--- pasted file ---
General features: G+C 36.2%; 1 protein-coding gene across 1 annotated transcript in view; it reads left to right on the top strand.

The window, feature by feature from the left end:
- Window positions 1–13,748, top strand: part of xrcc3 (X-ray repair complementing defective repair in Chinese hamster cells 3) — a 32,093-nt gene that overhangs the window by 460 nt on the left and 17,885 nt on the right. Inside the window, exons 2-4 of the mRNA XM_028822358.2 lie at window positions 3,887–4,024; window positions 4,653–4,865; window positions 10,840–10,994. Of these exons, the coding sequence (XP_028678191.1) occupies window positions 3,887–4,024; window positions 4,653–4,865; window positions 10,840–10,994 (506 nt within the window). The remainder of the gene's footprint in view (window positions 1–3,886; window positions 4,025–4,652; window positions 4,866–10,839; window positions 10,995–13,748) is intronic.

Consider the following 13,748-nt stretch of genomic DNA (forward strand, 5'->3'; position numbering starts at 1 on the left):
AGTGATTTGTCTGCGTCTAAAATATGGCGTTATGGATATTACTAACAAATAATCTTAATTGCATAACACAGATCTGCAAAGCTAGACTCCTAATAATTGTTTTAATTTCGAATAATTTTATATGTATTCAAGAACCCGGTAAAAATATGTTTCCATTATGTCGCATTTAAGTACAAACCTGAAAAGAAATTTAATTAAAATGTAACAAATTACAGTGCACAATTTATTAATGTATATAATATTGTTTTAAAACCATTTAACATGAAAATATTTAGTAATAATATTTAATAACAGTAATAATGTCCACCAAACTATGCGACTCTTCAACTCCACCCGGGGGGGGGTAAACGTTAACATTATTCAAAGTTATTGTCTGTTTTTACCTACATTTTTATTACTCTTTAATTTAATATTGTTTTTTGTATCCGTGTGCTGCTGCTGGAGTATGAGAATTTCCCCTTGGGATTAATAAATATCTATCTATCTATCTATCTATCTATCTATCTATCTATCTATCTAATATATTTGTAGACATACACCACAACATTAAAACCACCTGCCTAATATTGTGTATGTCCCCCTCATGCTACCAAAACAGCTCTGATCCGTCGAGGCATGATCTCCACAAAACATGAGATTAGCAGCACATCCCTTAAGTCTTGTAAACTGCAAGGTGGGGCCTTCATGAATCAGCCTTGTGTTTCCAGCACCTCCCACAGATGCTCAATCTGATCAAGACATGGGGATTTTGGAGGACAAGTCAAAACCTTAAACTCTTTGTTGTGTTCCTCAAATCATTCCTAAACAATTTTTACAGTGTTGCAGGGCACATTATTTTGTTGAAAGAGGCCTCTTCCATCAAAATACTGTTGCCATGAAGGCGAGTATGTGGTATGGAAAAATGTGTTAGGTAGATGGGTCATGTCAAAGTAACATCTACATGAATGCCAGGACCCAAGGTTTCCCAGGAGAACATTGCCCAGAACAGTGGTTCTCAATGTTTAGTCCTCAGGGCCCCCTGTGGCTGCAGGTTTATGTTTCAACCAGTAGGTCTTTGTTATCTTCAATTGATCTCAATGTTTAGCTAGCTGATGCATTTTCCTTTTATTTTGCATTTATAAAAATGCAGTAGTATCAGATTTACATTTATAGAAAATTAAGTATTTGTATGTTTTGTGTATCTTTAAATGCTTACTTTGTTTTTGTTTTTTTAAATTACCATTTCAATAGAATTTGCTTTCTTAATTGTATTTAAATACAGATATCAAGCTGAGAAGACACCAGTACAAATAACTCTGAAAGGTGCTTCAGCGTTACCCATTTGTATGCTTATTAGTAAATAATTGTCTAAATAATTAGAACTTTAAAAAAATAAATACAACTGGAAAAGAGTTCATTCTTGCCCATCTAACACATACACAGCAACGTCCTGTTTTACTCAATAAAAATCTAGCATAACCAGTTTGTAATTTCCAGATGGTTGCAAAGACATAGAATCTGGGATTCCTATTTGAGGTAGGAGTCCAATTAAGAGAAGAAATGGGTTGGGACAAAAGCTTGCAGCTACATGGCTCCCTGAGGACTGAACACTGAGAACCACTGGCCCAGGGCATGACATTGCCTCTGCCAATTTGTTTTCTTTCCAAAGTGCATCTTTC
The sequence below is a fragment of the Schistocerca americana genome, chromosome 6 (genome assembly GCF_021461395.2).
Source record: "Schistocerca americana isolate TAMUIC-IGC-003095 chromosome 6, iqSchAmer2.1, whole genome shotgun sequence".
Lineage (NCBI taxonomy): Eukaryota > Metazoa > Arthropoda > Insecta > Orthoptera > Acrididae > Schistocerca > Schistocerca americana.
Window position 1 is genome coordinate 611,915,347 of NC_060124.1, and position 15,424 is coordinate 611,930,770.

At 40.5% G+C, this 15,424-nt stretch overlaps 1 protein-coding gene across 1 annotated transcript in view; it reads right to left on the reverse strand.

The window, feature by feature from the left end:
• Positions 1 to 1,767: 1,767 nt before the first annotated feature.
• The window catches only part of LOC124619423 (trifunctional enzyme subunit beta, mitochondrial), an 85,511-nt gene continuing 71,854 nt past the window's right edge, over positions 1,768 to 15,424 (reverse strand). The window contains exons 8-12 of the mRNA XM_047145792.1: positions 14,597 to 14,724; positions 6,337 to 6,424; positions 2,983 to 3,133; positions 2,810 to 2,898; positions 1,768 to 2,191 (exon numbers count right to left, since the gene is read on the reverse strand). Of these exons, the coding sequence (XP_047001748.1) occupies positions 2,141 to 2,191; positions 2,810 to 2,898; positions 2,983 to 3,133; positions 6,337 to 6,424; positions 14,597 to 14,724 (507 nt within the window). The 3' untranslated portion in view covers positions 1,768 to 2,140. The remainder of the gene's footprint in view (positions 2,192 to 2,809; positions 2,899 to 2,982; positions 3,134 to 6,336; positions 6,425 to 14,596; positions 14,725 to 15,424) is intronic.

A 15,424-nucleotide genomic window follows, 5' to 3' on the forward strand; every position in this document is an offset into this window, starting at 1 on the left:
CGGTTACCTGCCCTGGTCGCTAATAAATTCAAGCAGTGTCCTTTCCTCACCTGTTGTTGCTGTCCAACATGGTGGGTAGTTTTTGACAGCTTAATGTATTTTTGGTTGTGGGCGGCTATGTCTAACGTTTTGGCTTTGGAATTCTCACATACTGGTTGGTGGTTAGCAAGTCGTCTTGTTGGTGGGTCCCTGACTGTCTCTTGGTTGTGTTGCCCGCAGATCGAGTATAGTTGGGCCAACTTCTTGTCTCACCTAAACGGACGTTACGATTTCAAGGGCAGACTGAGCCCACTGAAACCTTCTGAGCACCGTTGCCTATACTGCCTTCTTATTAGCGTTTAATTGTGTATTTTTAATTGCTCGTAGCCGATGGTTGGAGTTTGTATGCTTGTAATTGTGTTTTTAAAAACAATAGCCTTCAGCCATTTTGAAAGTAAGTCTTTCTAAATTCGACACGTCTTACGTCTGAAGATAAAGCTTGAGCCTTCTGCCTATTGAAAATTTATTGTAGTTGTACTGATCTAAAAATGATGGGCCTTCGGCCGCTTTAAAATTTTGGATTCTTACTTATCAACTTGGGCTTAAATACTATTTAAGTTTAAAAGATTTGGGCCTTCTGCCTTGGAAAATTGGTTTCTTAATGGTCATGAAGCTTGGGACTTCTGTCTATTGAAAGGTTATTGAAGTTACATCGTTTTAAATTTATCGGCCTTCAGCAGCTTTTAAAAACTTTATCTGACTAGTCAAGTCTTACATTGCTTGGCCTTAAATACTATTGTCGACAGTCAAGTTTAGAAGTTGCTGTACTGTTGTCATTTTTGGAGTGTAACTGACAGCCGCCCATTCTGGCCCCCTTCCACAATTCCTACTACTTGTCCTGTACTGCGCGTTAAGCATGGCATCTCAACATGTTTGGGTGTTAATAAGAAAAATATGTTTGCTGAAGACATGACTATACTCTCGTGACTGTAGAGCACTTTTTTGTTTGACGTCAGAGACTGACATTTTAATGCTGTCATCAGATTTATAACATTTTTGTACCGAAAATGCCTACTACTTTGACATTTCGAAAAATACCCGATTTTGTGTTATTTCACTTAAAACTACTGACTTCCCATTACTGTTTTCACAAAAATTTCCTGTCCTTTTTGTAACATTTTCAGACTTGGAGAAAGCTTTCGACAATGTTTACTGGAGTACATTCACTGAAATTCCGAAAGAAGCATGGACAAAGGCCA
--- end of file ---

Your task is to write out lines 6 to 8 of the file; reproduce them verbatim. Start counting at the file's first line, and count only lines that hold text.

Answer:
The sequence below is a fragment of the Schistocerca americana genome, chromosome 6 (genome assembly GCF_021461395.2).
Source record: "Schistocerca americana isolate TAMUIC-IGC-003095 chromosome 6, iqSchAmer2.1, whole genome shotgun sequence".
Lineage (NCBI taxonomy): Eukaryota > Metazoa > Arthropoda > Insecta > Orthoptera > Acrididae > Schistocerca > Schistocerca americana.